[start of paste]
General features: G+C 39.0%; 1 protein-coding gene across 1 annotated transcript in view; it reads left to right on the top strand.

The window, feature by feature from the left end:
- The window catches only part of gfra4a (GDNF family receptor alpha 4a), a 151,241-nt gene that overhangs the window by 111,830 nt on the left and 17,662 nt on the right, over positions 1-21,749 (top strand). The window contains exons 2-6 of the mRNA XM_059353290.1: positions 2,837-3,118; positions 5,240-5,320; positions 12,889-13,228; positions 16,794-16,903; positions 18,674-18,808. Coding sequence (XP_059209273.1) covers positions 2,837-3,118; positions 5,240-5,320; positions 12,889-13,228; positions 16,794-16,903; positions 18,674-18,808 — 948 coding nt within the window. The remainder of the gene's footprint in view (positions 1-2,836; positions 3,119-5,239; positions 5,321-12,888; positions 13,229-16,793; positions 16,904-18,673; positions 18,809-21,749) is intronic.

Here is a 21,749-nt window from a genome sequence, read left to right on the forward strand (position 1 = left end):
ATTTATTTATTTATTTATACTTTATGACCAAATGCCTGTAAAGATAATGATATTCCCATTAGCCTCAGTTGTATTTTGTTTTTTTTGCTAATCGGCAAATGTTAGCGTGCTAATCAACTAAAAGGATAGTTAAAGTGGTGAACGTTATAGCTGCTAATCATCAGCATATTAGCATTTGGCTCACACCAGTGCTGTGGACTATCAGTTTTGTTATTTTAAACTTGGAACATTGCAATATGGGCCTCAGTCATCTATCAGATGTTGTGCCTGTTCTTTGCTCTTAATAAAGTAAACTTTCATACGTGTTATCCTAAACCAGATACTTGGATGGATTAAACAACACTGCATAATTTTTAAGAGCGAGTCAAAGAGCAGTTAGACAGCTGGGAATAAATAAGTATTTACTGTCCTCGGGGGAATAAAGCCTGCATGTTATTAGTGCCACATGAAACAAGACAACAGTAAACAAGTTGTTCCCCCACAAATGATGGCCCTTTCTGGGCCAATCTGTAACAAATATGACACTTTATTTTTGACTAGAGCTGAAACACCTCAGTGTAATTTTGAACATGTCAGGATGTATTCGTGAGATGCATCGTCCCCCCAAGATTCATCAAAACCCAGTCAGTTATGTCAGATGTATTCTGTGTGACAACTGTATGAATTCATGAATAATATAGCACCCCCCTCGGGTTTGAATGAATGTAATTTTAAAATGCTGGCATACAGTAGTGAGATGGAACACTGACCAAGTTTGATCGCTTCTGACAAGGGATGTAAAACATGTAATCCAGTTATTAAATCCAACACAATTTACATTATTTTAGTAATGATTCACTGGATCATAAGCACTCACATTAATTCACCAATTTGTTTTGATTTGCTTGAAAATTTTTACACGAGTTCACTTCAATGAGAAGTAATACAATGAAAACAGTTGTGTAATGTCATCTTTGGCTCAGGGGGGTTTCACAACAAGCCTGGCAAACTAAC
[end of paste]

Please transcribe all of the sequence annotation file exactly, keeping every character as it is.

General features: G+C 39.0%; 1 protein-coding gene across 1 annotated transcript in view; it reads left to right on the top strand.

The window, feature by feature from the left end:
- The window catches only part of gfra4a (GDNF family receptor alpha 4a), a 151,241-nt gene that overhangs the window by 111,830 nt on the left and 17,662 nt on the right, over positions 1-21,749 (top strand). The window contains exons 2-6 of the mRNA XM_059353290.1: positions 2,837-3,118; positions 5,240-5,320; positions 12,889-13,228; positions 16,794-16,903; positions 18,674-18,808. Coding sequence (XP_059209273.1) covers positions 2,837-3,118; positions 5,240-5,320; positions 12,889-13,228; positions 16,794-16,903; positions 18,674-18,808 — 948 coding nt within the window. The remainder of the gene's footprint in view (positions 1-2,836; positions 3,119-5,239; positions 5,321-12,888; positions 13,229-16,793; positions 16,904-18,673; positions 18,809-21,749) is intronic.

Here is a 21,749-nt window from a genome sequence, read left to right on the forward strand (position 1 = left end):
ATTTATTTATTTATTTATACTTTATGACCAAATGCCTGTAAAGATAATGATATTCCCATTAGCCTCAGTTGTATTTTGTTTTTTTTGCTAATCGGCAAATGTTAGCGTGCTAATCAACTAAAAGGATAGTTAAAGTGGTGAACGTTATAGCTGCTAATCATCAGCATATTAGCATTTGGCTCACACCAGTGCTGTGGACTATCAGTTTTGTTATTTTAAACTTGGAACATTGCAATATGGGCCTCAGTCATCTATCAGATGTTGTGCCTGTTCTTTGCTCTTAATAAAGTAAACTTTCATACGTGTTATCCTAAACCAGATACTTGGATGGATTAAACAACACTGCATAATTTTTAAGAGCGAGTCAAAGAGCAGTTAGACAGCTGGGAATAAATAAGTATTTACTGTCCTCGGGGGAATAAAGCCTGCATGTTATTAGTGCCACATGAAACAAGACAACAGTAAACAAGTTGTTCCCCCACAAATGATGGCCCTTTCTGGGCCAATCTGTAACAAATATGACACTTTATTTTTGACTAGAGCTGAAACACCTCAGTGTAATTTTGAACATGTCAGGATGTATTCGTGAGATGCATCGTCCCCCCAAGATTCATCAAAACCCAGTCAGTTATGTCAGATGTATTCTGTGTGACAACTGTATGAATTCATGAATAATATAGCACCCCCCTCGGGTTTGAATGAATGTAATTTTAAAATGCTGGCATACAGTAGTGAGATGGAACACTGACCAAGTTTGATCGCTTCTGACAAGGGATGTAAAACATGTAATCCAGTTATTAAATCCAACACAATTTACATTATTTTAGTAATGATTCACTGGATCATAAGCACTCACATTAATTCACCAATTTGTTTTGATTTGCTTGAAAATTTTTACACGAGTTCACTTCAATGAGAAGTAATACAATGAAAACAGTTGTGTAATGTCATCTTTGGCTCAGGGGGGTTTCACAACAAGCCTGGCAAACTAAC